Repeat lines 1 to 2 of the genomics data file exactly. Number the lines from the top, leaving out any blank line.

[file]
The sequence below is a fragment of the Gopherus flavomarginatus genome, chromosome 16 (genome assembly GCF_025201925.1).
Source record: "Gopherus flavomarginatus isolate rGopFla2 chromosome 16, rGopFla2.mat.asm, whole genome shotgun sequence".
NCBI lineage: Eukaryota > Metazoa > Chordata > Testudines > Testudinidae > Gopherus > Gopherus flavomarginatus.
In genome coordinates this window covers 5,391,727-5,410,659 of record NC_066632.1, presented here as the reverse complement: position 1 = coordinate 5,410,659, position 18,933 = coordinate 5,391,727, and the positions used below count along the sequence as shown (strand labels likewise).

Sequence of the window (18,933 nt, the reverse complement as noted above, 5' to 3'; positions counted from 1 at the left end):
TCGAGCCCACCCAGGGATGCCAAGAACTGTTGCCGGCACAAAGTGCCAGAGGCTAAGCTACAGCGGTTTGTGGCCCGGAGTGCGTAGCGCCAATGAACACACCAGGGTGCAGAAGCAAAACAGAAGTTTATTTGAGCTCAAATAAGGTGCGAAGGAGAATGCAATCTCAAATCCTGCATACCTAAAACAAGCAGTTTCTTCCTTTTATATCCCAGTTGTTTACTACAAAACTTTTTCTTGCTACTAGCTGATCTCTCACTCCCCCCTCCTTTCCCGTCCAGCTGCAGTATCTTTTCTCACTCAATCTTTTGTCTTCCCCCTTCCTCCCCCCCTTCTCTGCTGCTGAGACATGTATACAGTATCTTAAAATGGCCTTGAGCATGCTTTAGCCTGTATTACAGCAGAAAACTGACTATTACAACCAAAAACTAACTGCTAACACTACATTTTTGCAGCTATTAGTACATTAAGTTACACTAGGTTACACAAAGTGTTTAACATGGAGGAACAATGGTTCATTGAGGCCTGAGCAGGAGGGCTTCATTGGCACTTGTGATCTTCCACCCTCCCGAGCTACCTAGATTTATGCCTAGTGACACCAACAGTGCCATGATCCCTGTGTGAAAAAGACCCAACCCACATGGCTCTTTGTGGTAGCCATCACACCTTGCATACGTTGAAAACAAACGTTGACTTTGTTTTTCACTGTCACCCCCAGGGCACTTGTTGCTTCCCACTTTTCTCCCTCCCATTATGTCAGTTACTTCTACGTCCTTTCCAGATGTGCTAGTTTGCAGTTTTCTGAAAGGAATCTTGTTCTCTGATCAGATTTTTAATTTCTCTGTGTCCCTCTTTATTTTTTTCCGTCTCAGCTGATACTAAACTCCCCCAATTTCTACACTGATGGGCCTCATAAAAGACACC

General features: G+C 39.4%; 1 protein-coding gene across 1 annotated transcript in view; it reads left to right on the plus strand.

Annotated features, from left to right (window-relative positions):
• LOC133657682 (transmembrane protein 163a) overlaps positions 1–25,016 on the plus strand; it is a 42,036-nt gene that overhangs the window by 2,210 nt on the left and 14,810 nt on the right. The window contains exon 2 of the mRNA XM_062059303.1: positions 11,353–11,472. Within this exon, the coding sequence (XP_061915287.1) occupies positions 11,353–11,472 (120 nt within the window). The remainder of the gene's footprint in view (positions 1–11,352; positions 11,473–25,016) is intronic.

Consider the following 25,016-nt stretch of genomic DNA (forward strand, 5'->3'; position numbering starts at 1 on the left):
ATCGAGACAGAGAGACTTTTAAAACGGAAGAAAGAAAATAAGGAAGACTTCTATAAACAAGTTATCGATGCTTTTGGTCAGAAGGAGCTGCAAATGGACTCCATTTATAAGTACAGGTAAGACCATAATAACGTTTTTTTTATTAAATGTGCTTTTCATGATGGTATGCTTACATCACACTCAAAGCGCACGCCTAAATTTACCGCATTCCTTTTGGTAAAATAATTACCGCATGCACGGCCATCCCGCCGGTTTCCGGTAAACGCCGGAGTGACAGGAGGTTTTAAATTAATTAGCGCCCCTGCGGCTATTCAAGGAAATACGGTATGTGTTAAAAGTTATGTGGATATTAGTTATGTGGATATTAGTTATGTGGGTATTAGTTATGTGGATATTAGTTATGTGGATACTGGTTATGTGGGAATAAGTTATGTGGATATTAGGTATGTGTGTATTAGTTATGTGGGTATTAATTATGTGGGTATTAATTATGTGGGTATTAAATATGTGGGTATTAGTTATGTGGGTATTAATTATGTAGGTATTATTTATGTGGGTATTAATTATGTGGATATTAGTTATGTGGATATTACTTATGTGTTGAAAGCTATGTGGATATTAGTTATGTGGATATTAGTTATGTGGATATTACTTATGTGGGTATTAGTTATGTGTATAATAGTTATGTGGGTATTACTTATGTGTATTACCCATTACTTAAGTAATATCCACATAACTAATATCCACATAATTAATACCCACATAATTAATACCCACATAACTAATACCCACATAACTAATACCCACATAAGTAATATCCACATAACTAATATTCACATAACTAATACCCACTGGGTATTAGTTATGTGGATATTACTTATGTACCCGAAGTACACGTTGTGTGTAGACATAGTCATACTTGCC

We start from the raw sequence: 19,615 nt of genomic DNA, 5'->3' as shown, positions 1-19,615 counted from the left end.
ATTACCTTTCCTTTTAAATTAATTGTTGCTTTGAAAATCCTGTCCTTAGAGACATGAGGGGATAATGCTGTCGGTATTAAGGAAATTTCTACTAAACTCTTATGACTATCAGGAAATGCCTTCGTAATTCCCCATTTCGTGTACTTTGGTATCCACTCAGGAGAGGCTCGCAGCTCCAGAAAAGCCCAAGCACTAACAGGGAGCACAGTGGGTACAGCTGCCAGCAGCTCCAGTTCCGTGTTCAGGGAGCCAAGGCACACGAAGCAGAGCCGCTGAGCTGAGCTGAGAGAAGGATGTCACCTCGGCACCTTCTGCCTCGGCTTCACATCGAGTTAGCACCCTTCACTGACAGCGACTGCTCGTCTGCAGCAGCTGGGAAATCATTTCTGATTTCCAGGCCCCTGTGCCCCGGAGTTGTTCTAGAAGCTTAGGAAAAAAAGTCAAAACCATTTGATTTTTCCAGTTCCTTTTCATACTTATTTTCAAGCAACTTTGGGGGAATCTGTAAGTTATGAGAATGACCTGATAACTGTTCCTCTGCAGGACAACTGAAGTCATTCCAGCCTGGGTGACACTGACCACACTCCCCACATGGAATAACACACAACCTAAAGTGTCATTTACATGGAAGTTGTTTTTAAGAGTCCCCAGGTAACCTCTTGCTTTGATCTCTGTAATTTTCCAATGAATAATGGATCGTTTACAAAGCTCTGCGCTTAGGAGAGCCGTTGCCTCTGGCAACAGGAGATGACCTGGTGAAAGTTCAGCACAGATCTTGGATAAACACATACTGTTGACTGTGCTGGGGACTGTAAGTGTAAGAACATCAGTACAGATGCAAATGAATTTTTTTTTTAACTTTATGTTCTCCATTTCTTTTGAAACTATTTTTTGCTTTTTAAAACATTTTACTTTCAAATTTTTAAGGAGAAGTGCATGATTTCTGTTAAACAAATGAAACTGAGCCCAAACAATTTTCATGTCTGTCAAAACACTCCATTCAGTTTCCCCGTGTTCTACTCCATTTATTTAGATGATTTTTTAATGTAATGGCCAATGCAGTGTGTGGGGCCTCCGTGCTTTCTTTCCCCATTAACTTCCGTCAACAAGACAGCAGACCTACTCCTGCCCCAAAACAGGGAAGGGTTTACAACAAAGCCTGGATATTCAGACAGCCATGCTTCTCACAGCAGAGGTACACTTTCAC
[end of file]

The sequence below is a fragment of the Gopherus flavomarginatus genome, chromosome 16 (genome assembly GCF_025201925.1).
Source record: "Gopherus flavomarginatus isolate rGopFla2 chromosome 16, rGopFla2.mat.asm, whole genome shotgun sequence".